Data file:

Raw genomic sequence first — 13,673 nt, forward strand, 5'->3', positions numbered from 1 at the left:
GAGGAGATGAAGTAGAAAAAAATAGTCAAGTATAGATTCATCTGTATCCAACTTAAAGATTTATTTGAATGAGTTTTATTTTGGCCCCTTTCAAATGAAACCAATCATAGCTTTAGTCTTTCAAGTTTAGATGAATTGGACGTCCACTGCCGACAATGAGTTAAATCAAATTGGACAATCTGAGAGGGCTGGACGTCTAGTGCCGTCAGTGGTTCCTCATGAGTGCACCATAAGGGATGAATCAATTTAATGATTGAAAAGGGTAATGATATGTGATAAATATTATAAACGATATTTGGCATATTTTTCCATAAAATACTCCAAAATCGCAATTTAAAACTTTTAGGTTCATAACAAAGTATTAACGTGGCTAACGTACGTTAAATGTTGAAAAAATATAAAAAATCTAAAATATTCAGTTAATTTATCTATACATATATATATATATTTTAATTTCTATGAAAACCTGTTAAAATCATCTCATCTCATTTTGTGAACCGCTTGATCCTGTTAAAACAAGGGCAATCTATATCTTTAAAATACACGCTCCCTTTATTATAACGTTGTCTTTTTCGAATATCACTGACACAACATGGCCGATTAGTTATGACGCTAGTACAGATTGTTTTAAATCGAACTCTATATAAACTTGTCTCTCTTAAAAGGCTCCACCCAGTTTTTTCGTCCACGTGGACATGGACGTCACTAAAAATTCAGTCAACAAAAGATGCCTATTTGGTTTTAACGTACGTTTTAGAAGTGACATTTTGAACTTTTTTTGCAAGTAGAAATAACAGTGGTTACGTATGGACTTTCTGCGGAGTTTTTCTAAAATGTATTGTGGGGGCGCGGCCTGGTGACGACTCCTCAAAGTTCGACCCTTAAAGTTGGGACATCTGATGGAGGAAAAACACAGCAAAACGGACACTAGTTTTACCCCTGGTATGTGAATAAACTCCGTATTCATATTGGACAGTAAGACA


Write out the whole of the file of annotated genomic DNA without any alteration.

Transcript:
Raw genomic sequence first — 13,673 nt, forward strand, 5'->3', positions numbered from 1 at the left:
GAGGAGATGAAGTAGAAAAAAATAGTCAAGTATAGATTCATCTGTATCCAACTTAAAGATTTATTTGAATGAGTTTTATTTTGGCCCCTTTCAAATGAAACCAATCATAGCTTTAGTCTTTCAAGTTTAGATGAATTGGACGTCCACTGCCGACAATGAGTTAAATCAAATTGGACAATCTGAGAGGGCTGGACGTCTAGTGCCGTCAGTGGTTCCTCATGAGTGCACCATAAGGGATGAATCAATTTAATGATTGAAAAGGGTAATGATATGTGATAAATATTATAAACGATATTTGGCATATTTTTCCATAAAATACTCCAAAATCGCAATTTAAAACTTTTAGGTTCATAACAAAGTATTAACGTGGCTAACGTACGTTAAATGTTGAAAAAATATAAAAAATCTAAAATATTCAGTTAATTTATCTATACATATATATATATATTTTAATTTCTATGAAAACCTGTTAAAATCATCTCATCTCATTTTGTGAACCGCTTGATCCTGTTAAAACAAGGGCAATCTATATCTTTAAAATACACGCTCCCTTTATTATAACGTTGTCTTTTTCGAATATCACTGACACAACATGGCCGATTAGTTATGACGCTAGTACAGATTGTTTTAAATCGAACTCTATATAAACTTGTCTCTCTTAAAAGGCTCCACCCAGTTTTTTCGTCCACGTGGACATGGACGTCACTAAAAATTCAGTCAACAAAAGATGCCTATTTGGTTTTAACGTACGTTTTAGAAGTGACATTTTGAACTTTTTTTGCAAGTAGAAATAACAGTGGTTACGTATGGACTTTCTGCGGAGTTTTTCTAAAATGTATTGTGGGGGCGCGGCCTGGTGACGACTCCTCAAAGTTCGACCCTTAAAGTTGGGACATCTGATGGAGGAAAAACACAGCAAAACGGACACTAGTTTTACCCCTGGTATGTGAATAAACTCCGTATTCATATTGGACAGTAAGACA